Christchurch mosque terror attacks: ’Our gun laws will change’ - Prime Minister Jacinda Ardern

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Prime Minister Jacinda Ardern and Police Commissioner Mike Bush are giving a statement on the mosque shootings.

Watch Jacinda Ardern speaking to media:

Forty-nine people died at Al Noor Mosque next to Hagley Park and the Linwood Masjid Mosque.

Ms Ardern told media this morning she has just been briefed by intelligence officials.

She confirmed there are 49 people dead and over 40 were being treated in hospital, two of these people were in critical condition.

She also confirmed a five-year-old was transferred to Starship Hospital - the only transfer that had taken place.

Ms Ardern said work was underway to confirm the identities of those who have died but that all those who were injured had been identified and their families told.

She said Christchurch Hospital is well equipped and coping well and that pathologists had made themselves available, and a number were coming in from Australia.

Ms Ardern said three people have been arrested in relation to the attacks and an Australian will appear in court today.

"This individual has travelled around the world, with sporadic periods of time spent in New Zealand. They were not a resident of Christchurch, in fact they were currently based in Dunedin at the time of this event," she said.

Inquiries are ongoing to establish whether the other two arrested were directly involved.

A fourth person was a member of the public who was armed but had the intention of assisting the police. They have been released.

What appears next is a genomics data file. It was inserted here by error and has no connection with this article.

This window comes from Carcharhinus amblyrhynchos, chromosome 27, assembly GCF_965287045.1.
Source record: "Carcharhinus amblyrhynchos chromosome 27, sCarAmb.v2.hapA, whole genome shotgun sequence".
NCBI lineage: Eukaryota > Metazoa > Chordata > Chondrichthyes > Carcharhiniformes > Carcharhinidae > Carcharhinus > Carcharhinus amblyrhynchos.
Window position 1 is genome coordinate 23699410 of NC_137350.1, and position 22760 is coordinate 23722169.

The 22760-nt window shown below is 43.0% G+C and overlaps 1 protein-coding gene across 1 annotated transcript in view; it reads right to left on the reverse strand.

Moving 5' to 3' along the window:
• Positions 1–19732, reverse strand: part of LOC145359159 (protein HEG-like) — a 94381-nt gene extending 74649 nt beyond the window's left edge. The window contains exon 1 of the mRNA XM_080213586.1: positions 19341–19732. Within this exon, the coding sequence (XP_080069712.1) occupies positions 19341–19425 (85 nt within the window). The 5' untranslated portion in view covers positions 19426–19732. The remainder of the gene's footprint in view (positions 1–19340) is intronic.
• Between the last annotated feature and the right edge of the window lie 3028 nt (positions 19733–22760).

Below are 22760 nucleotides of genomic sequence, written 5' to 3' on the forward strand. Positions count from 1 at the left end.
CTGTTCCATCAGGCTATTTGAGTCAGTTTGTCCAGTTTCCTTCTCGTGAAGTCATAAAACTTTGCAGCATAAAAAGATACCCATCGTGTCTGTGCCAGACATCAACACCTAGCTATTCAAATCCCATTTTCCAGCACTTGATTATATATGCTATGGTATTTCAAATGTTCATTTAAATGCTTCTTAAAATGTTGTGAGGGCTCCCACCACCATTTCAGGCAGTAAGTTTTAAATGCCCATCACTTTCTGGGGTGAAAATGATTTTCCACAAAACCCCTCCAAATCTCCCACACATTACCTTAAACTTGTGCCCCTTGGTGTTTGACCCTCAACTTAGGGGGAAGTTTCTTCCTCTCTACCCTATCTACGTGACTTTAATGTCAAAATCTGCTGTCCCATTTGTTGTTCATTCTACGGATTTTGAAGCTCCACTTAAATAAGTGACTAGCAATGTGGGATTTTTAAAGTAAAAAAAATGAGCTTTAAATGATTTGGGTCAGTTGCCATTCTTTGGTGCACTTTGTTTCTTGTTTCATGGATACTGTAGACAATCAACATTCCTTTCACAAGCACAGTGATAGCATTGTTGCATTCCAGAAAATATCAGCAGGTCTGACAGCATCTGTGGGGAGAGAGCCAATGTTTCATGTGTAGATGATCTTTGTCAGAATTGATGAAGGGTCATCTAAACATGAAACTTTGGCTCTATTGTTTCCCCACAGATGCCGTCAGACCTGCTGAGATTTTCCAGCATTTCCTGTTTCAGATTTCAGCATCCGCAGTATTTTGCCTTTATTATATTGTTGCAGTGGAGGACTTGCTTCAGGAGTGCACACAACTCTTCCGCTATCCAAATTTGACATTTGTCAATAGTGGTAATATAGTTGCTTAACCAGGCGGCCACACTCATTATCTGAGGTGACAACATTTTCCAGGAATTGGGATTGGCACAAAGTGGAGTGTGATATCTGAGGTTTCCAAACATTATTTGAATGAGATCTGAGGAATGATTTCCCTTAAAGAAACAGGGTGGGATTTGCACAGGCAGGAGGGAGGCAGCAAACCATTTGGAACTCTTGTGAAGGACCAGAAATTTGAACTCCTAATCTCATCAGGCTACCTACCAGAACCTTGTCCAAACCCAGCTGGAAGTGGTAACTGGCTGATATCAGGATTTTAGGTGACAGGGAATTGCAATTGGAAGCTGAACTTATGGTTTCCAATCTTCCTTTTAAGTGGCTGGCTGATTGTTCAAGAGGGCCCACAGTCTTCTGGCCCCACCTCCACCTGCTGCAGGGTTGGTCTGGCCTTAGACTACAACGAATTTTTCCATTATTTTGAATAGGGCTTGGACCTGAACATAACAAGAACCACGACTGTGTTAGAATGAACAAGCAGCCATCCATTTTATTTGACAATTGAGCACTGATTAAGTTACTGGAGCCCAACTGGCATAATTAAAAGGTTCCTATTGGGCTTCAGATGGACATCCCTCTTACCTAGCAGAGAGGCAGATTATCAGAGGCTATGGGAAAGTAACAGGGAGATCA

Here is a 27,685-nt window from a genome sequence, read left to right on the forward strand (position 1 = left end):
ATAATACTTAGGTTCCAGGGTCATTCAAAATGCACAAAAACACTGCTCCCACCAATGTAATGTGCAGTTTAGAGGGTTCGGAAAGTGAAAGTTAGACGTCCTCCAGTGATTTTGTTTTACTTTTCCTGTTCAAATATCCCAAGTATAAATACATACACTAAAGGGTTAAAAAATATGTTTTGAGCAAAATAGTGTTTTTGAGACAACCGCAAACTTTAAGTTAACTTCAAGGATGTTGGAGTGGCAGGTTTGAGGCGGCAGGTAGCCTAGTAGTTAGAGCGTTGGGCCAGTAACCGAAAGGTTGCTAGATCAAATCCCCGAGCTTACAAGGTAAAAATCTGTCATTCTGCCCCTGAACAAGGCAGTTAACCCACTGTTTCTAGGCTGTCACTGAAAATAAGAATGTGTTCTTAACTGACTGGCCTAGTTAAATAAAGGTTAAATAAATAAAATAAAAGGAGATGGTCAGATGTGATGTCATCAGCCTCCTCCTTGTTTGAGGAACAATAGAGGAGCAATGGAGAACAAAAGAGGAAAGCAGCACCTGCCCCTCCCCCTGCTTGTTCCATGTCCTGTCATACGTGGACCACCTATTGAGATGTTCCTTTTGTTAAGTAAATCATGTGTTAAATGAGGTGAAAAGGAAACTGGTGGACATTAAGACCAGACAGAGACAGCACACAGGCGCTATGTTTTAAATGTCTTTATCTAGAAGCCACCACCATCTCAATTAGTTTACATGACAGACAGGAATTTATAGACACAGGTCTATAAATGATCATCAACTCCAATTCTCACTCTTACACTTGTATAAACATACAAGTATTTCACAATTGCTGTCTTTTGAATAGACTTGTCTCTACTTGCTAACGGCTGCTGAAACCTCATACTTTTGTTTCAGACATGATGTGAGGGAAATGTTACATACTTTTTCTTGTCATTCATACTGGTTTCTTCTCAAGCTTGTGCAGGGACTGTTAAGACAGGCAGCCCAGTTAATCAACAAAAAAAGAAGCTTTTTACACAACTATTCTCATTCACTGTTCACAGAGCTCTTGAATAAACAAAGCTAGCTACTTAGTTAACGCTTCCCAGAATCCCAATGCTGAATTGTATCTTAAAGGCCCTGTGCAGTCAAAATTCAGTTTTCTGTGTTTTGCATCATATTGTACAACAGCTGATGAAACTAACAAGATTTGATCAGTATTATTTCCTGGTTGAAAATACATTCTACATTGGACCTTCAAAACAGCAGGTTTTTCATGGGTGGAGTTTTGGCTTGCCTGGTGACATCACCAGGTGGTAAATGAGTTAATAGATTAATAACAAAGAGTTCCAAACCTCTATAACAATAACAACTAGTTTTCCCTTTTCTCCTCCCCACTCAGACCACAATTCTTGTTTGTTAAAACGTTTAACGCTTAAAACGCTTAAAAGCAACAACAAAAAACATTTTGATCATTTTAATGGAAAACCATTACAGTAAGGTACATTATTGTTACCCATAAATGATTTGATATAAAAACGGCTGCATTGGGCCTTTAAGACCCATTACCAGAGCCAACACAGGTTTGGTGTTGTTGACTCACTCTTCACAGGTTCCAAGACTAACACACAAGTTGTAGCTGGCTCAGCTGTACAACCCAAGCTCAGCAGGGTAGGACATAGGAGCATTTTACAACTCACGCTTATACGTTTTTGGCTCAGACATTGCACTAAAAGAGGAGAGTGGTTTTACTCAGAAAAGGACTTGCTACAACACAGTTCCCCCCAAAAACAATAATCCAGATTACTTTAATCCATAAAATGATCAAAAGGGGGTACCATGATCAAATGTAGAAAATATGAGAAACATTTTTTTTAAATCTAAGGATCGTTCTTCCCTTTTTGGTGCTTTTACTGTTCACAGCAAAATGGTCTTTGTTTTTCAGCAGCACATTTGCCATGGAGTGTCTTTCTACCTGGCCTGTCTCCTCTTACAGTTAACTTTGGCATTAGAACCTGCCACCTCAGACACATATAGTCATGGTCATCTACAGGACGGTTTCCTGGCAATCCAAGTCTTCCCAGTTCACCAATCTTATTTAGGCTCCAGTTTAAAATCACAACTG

The prime minister said police were working to build a picture of those in custody.

"None of those apprehended had a prior criminal history either here or in Australia," she said. "They were not on any watchlists here or in Australia."

Agencies have been asked to work swiftly to assess whether there were any posts on social media that should have triggered a response.

"Today as the country grieves, we are seeking answers," Ms Ardern said.

Talking about the weapons used, she said she was advised that there were five guns used by the primary perpetrator.

"There were two semi automatic weapons and two shotguns. The offender was in possession of a gun license, I'm advised that this was acquired in November of 2017. A leather action firearm was also found."

Ms Ardern said the safety of New Zealanders the biggest priority.

"I can tell you right now our gun laws will change."

Christchurch residents have been asked to remain at home.

Armed police remain at a cordon near the Masjid Mosque in Linwood, Christchurch, this morning.

The corner of Hereford Street and Linwood Avenue remains closed to the public with closed signs, emergency tape and orange cones blocking access.

Ms Ardern said 45 additional police staff have flown to Christchurch with over 80 flying in today. Detectives, public safety teams and intelligence support are among the police staff.

Ms Ardern urged anyone in New Zealand to call or text 1737 if they are feeling distressed.

She reiterated calls from the police not to distribute material, like videos, related to the attack and stated that it is an offence to do so.

Yesterday police immediately secured the area, arrests were made swiftly and Defence quickly made improvised explosive devices safe, Ms Ardern said.

Mosques around the country have received advice from police about staying safe and have been told to stay closed.

Ms Ardern said the threat level remains at high and as such triggers increased aviation and border security.

A number of specialist family liaison staff have been deployed and the wider government will be working with leaders and members of the wider muslim community to provide assistance, reassurance and support.

Wally Huamaha and 15 ethnic liaison officers are assisting to repatriate loved ones in a way that is consistent with muslim beliefs while taking into account specific circumstances and obligations to the coroner, Ms Ardern said.

She is now flying to Christchurch on a Defence Force plane with leader of the opposition Simon Bridges and other political leaders.

Ms Ardern yesterday said it was "clear this was one of New Zealand's darkest days".

She said the attack is an extraordinary and unprecedented act of violence.

"These are people that I would describe as having extremist views, that have absolutely no place in New Zealand and in fact have no place in the world."

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